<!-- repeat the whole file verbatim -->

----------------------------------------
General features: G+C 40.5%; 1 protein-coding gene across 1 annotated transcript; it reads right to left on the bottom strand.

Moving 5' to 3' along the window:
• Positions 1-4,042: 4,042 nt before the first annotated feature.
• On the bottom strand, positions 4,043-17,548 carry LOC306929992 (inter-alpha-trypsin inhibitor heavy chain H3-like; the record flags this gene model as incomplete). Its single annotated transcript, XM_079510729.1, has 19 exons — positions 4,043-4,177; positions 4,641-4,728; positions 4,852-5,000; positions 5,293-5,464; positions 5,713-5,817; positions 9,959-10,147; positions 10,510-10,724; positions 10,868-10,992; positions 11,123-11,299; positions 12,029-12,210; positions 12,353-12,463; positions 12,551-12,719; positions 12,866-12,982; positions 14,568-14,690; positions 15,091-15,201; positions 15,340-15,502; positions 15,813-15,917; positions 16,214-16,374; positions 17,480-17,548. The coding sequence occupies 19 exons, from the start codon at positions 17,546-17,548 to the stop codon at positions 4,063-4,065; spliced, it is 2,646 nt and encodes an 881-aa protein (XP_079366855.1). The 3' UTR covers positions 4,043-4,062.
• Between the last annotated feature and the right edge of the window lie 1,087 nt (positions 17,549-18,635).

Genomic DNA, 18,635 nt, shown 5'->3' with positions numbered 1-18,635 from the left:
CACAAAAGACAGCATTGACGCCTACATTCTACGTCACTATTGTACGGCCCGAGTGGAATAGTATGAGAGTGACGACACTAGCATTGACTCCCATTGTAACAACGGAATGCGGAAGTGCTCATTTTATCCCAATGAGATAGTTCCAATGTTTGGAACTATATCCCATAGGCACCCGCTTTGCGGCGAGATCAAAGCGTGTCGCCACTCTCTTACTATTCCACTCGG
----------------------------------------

General features: G+C 40.5%; 1 protein-coding gene across 1 annotated transcript; it reads right to left on the bottom strand.

Moving 5' to 3' along the window:
• Positions 1-4,042: 4,042 nt before the first annotated feature.
• On the bottom strand, positions 4,043-17,548 carry LOC306929992 (inter-alpha-trypsin inhibitor heavy chain H3-like; the record flags this gene model as incomplete). Its single annotated transcript, XM_079510729.1, has 19 exons — positions 4,043-4,177; positions 4,641-4,728; positions 4,852-5,000; positions 5,293-5,464; positions 5,713-5,817; positions 9,959-10,147; positions 10,510-10,724; positions 10,868-10,992; positions 11,123-11,299; positions 12,029-12,210; positions 12,353-12,463; positions 12,551-12,719; positions 12,866-12,982; positions 14,568-14,690; positions 15,091-15,201; positions 15,340-15,502; positions 15,813-15,917; positions 16,214-16,374; positions 17,480-17,548. The coding sequence occupies 19 exons, from the start codon at positions 17,546-17,548 to the stop codon at positions 4,063-4,065; spliced, it is 2,646 nt and encodes an 881-aa protein (XP_079366855.1). The 3' UTR covers positions 4,043-4,062.
• Between the last annotated feature and the right edge of the window lie 1,087 nt (positions 17,549-18,635).

Genomic DNA, 18,635 nt, shown 5'->3' with positions numbered 1-18,635 from the left:
CACAAAAGACAGCATTGACGCCTACATTCTACGTCACTATTGTACGGCCCGAGTGGAATAGTATGAGAGTGACGACACTAGCATTGACTCCCATTGTAACAACGGAATGCGGAAGTGCTCATTTTATCCCAATGAGATAGTTCCAATGTTTGGAACTATATCCCATAGGCACCCGCTTTGCGGCGAGATCAAAGCGTGTCGCCACTCTCTTACTATTCCACTCGG